The New York Times reports today that some American companies are making big profits selling a gas that's been banned by international treaty because it damages the ozone.
The gas, HCFC-22, is used to repair older air conditioners; newer machines don't use it. There's a flourishing market smuggling it into countries where it's illegal or exporting it to countries where it's legal.
DuPont makes more HCFC-22 than it can sell legally in the States and exports it to countries like Mexico. Marcone, a major supplier of appliance parts based in St. Louis, was recently convicted of selling smuggled HCFC-22 to American retailers with a discount promotion it called "Freaky Freon Fridays." A federal prosecutor testified that the senior vice president in charge of the operation was considered "a hero" in the company because of the revenue he was bringing in.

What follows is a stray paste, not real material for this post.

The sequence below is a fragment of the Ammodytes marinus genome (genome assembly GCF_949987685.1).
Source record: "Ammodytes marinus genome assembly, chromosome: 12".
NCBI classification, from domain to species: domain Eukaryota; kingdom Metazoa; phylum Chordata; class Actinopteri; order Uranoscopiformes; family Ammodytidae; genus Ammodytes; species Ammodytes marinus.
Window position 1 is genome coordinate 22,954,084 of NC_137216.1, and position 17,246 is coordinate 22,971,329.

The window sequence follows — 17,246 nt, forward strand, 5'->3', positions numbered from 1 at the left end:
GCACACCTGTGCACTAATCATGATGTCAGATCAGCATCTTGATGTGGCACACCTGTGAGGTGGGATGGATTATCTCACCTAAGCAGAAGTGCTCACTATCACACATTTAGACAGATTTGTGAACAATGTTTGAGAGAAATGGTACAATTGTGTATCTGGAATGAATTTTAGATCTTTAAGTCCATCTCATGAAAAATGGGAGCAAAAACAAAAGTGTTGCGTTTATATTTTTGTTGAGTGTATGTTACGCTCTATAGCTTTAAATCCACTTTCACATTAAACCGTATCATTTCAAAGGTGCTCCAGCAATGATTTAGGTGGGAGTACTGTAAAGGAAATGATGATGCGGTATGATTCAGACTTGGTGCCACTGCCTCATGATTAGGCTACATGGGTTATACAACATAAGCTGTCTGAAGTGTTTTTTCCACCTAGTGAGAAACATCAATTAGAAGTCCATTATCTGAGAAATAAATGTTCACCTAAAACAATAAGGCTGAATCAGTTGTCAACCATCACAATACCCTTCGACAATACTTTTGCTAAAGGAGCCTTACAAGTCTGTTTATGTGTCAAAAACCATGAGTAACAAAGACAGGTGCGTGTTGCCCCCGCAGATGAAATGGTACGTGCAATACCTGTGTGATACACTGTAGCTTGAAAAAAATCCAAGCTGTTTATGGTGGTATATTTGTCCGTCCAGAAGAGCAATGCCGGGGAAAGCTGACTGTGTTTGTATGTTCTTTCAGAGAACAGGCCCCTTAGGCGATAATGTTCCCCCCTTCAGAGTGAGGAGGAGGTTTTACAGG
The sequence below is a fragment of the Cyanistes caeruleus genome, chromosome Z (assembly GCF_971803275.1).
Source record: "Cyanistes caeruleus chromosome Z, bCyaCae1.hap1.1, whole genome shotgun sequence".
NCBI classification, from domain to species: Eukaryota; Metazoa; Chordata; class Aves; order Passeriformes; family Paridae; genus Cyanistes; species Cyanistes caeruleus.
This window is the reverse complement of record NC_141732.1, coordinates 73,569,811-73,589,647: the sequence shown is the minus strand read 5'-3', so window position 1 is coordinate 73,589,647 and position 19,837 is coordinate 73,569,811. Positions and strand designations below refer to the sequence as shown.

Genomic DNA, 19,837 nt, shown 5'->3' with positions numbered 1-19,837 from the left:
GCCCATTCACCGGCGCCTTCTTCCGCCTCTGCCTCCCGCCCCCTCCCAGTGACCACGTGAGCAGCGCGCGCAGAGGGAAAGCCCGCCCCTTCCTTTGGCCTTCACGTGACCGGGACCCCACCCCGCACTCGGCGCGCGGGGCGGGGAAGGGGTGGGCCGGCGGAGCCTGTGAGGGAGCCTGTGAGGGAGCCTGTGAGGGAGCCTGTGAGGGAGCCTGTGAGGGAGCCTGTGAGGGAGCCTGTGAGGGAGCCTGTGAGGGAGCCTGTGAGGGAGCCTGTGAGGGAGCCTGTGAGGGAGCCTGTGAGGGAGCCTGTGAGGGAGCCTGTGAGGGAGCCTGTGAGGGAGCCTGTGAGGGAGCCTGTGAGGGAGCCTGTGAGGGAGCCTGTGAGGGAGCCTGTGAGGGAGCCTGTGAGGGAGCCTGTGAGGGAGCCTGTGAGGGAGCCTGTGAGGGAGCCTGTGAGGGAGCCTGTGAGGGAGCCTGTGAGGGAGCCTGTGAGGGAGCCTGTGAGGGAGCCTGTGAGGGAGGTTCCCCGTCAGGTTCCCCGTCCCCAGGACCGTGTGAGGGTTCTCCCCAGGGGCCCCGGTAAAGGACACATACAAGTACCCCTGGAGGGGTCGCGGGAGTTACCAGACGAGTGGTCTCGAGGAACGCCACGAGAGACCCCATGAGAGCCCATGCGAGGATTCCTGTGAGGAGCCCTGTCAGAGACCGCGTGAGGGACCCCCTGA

Indeed, the profits involved in selling HCFC-22 are such that it's actually becoming more abundant and cheaper on the global market than it had been before the treaty banning it went into effect, the Times says.
The vast amount of goods shipped internationally in the global economy makes it easy to smuggle HCFC-22. According to the Times, some of the gas sold by Marcone was made in the U.S., sold to Mexico, then smuggled back into the States. Another shipment had been manufactured in China and exported to Ireland and the Dominican Republic before being shipped by freighter to Miami, hidden in cargo containers among other, legal goods. Fake invoices were produced to fool Customs inspectors.